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I wish the RCPI would hold a conference on trolley patients.
Their recent conference, ‘Lessons from the Scally Inquiry’, was excellent. In a packed schedule, there were sessions on BreastCheck and BowelScreen and international speakers. I came away wondering why CervicalCheck was so different to other screening programmes in its structures and quality systems. Maybe that’s what Dr Scally meant when he said that CervicalCheck was “doomed to fail”.
The RCPI could run a day on ‘Lessons from the Trolley Admissions’. Why not? After all, most patients who are admitted, but stuck on trolleys, are under the medical teams. The RCPI can justifiably claim a role.
Consultant physicians doing post-take rounds in emergency departments (EDs) know these are medical patients. NCHDs certainly know it and so do all the ED staff. But trolley patients are not HIPE-coded, they leave no trace, so the HSE and Department of Health don’t know. How could they?
At the RCPI, there was a presentation on the National Patient Experience Survey. I know doctors think surveys are not important, but I find it interesting. And it’s relevant to my specialist interest in trolleys, so we’d have to bring them back for the trolley conference.
During the survey last May, only a third of patients were admitted to a ward from ED within six hours. Over 10 per cent spent more than 24 hours in ED. Some 3 per cent were there over 48 hours. That’s not counting patients who didn’t get to a ward. All those numbers will be worse now in winter weather.
That’s the Irish reality and it’s awful.
Even one trolley means the hospital is full, a wearying way to work.
Consultant physicians are lucky as they only endure ED post-take. NCHDs suffer in the trolley zone much more. It’s sufficient reason to flee to Australia, without any other problems.
In 2019, I’d wish for a new look at health costs.
Whenever the cost of healthcare is mentioned, you would think it is all tax money and that every penny goes to the hospitals. Actually, a lot is not public funds and only a third goes on hospital care.
Health economist Brian Turner says there is a historical deficit in funding over decades, compared to other countries. Given that patient care can’t be postponed, I presume it is the capital spending on machines and hospital wards. OECD figures don’t include capital costs and that makes Ireland look bad.
I have some fears for 2019.
I’m concerned that the voices calling to wind-down Portlaoise Hospital will have their way. I don’t have a ‘vested interest’, but I lived through the closure of services in Nenagh and Ennis and saw the damage done to University Hospital Limerick (UHL). UHL is a fine hospital, full of good staff, but it is buckling under the weight of admissions. Each ‘reconfiguration’ step led to a rise in trolleys there.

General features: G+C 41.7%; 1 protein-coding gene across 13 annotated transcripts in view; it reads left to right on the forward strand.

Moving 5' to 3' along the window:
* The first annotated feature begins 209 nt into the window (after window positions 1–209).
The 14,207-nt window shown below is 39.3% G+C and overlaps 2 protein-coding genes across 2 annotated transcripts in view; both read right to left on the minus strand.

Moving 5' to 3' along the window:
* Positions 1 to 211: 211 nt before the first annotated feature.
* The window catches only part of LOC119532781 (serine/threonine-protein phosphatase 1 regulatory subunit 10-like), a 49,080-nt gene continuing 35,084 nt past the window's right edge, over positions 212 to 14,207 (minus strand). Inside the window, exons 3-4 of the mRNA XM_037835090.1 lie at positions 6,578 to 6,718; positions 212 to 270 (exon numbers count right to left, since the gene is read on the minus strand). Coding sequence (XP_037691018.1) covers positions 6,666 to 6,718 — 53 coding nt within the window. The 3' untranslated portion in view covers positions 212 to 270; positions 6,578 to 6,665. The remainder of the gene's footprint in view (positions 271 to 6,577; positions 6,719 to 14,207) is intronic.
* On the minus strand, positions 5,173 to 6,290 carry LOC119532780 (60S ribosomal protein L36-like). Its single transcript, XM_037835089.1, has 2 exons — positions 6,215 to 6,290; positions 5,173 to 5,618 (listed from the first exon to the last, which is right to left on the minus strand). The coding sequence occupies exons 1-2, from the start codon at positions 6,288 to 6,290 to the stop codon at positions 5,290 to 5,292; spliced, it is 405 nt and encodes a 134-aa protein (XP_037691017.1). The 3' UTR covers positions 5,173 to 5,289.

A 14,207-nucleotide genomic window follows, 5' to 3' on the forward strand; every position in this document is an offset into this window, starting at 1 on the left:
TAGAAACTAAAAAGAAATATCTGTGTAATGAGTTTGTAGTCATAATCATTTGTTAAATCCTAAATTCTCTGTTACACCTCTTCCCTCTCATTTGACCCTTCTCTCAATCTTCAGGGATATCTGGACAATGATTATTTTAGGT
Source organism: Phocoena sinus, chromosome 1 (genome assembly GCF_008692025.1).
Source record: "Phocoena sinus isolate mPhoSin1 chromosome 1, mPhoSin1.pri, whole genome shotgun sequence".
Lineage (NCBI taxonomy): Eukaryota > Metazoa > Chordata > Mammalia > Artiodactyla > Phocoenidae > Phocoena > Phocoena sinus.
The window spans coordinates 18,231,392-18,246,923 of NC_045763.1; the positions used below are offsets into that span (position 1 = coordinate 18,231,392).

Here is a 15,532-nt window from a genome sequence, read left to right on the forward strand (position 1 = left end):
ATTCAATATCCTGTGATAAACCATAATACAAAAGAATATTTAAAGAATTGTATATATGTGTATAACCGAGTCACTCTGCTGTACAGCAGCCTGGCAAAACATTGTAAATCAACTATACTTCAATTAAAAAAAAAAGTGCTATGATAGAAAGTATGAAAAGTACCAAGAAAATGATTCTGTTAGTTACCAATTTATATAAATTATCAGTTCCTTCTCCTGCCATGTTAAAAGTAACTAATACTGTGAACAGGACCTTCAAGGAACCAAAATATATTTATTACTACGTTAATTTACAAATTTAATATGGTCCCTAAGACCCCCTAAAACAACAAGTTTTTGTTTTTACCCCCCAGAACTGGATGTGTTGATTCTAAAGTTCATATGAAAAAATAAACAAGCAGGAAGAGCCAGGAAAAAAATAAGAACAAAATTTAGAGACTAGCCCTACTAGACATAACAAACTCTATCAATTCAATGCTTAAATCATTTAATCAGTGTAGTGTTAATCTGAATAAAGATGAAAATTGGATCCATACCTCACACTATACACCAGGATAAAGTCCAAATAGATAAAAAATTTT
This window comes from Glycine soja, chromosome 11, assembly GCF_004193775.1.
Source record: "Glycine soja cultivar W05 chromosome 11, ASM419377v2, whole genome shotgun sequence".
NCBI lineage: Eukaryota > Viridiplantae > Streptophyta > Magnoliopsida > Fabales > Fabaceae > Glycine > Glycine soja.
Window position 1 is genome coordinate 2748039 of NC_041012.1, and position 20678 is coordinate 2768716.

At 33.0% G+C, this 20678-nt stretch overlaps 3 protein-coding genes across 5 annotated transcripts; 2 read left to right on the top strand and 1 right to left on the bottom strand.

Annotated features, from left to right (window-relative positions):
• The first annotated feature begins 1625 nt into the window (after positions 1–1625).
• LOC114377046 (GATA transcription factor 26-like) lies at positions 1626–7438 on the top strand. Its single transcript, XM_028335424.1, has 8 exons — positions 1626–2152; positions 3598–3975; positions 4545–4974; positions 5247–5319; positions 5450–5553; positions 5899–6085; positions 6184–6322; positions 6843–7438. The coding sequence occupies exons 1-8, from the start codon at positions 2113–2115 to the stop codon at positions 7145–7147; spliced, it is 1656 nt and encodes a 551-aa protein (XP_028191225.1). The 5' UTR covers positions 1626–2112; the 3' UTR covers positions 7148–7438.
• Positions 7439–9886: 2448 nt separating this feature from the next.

I hear the same promises — 80 per cent of patients can still be treated in Portlaoise. Unfortunately, 20 per cent cannot, including most of the medical inpatients. They will have to find a bed or a trolley somewhere else.
It is easy to believe that trauma centres are better for trauma patients. To get there, ambulances will need to move patients between hospitals. But the Lightfoot Report explained that the ambulance service already cannot meet its targets because Ireland is so rural and travel times to hospital are long.
Just like UHL, I expect the trauma centres will fill up with trolley patients. The reality of reconfiguration is much, much worse than the paper plans.
My final worry is Sláintecare. It is funny, a friend thought it was an advert for a health insurer and had no idea it was the newest blueprint for health in Ireland.
I believe the trolley horror will not be solved without wards. I want to see where the new capacity will come from.
Unfortunately, Sláintecare disappoints. ‘GPs will work even harder and that will fix our hospitals.’ No.
To free-up beds, private patients will be hounded out of public hospitals. To where? A lot of patients, a lot of illnesses, do not fit the private hospital model of care. They are not commercially attractive, even with plenty of health insurance.
Anyway, why should insured patients be forced into small private hospitals? Reconfiguration is supposed to create large centres.
Recently, various friends have had surgery in private hospitals. All had fewer beds and staff than Portlaoise, and no doubt, fewer doctors on-site overnight.
There’s a new beginning in my family. A new-born baby was diagnosed in Limerick with a life-threatening condition and is now recovering after emergency abdominal surgery in Crumlin. All credit to the wonderful Irish health service.
Long may you thrive, little baby! And may 2019 be good to all of us.